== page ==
Charleston lapsed into inefficient isolation basketball. Weak-side movement ground to a halt as players took turns trying to create for themselves and failed under strong on-ball pressure from Husky guards. Northeastern, just as Coen emphasized, defended without fouling, holding Charleston to a season-low 51 points without putting them in the bonus in either half.
The Huskies, led by Boursiquot, turned their stops into offense. Coen considered Boursiquot’s effort — six rebounds and a career-high 18 points — to be his best of the season.
“There’s always a difference in height or a difference in size when I play the five,” Boursiquot explained. “So there’s always a quickness advantage. I was more aggressive today; I think I exploited that . . . I got a couple drop-off passes for dunks which gave us energy and a good boost.”
Tyson Walker posted an active 11 points in what Coen called perhaps his “best game in a while.”
Jordan Roland added 17 points and five rebounds. Though he never found the range from downtown, he helped the Husky offense with a number of shot-creating passes and preserved Northeastern’s movement and spacing.
Bolden Brace, who has arguably slowed the offense at times this year with hesitant play, was as aggressive as he’s been all season. He sought driving lanes, broke down the Cougar defense, and logged 13 points, mostly on layups. He also followed up a 14-rebound performance against UNCW on Thursday with an eight-board afternoon on Saturday, helping the Huskies best the Cougars on the offensive and defensive glass. He was visibly and atypically fired up, screaming “LET’S GO!” on his way to the huddle after a Husky run forced Charleston head coach Earl Grant to call timeout.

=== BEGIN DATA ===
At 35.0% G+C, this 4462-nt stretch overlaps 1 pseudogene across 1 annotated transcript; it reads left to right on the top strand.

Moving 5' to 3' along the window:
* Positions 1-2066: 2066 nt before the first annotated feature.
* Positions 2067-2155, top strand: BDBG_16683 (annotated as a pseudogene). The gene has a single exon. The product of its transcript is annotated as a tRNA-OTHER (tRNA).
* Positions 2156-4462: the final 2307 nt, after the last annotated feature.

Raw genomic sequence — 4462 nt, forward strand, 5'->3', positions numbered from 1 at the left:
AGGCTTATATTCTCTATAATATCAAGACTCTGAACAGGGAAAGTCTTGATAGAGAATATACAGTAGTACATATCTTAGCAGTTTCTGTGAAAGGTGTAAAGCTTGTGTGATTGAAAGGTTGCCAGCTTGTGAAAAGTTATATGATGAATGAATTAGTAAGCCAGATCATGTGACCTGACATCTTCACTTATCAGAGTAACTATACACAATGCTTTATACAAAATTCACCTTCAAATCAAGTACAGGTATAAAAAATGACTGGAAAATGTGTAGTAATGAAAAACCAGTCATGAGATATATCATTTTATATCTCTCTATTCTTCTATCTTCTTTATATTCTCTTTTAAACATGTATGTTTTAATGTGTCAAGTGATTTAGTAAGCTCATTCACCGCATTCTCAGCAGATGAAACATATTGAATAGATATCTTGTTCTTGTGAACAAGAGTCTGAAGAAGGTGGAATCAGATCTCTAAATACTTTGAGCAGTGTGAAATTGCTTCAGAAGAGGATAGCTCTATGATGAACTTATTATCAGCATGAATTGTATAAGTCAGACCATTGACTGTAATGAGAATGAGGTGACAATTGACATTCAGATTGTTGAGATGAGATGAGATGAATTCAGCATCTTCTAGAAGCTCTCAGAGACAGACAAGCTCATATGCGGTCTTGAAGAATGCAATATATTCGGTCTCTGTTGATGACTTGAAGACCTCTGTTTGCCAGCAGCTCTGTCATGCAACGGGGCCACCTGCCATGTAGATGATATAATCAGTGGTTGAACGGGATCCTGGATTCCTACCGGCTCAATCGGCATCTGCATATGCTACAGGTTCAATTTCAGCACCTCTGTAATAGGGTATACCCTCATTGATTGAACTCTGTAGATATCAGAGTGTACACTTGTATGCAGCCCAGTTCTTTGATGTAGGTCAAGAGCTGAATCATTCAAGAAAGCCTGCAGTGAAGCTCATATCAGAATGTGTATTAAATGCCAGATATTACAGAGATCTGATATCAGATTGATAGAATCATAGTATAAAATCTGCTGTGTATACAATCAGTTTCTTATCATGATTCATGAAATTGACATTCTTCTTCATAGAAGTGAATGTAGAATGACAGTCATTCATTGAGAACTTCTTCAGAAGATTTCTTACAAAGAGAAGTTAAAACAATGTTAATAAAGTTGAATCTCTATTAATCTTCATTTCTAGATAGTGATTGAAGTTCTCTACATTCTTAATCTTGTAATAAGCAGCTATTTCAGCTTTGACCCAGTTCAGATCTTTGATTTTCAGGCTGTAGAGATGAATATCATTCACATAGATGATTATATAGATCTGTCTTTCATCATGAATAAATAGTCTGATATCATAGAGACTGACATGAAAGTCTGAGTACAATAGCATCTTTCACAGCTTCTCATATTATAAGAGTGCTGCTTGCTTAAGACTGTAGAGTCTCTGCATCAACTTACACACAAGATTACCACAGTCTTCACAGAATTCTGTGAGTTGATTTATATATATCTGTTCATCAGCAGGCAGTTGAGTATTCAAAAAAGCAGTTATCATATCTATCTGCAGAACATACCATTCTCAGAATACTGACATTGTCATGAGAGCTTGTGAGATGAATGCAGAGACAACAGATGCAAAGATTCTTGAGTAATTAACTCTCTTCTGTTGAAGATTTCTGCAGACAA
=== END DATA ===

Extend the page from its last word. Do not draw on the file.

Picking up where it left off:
“He’s an x-factor for us,” Coen said. “When he rebounds the ball and pushes the tempo, it makes it easy for other guys to get easy baskets.”
The sum of those efforts led to what Coen called, as far all all-around play was concerned, “our best half of the year.”
The win marked a milestone for Coen, as he passed former Drexel head coach Bruiser Flint in career conference wins. Coen’s 159 wins are second only to Jim Larrañaga’s 183. But in the post-game press conference Coen was in an altogether different headspace, one that reminds us of the power of sports to connect people.
“In the short term, we’re all about trying to win basketball games,” he said. “In the long term, we’re trying to create an environment where we create unbreakable bonds between teammates, coaches, staff, relationships that last a lifetime. We’re very fortunate to do what we do. I’ve been blessed with some great coaches in my life that influenced me and have taken time away from their families to help me fall in love with the game and be a better person.”
He then explained that Larry Kollath, a teammate of his from Hamilton College in the 1980s, had recently succumbed to cancer. Kollath’s funeral service was scheduled to begin at 2 PM on Saturday in Asheville, North Carolina, just as Northeastern was putting the finishing touches on its win.
“There’s about 40 Hamilton guys that are down there celebrating his life,” Coen said. “Larry Kollath was a college All-American, but he was an All-Universe human being. Great friend, and I love him, and I’ll miss him.
“I shared with the team before [the game] that it’s my hope and goal as a coach to create an environment and a bond that someday, when adversity hits their lives, their teammates are there by their side.”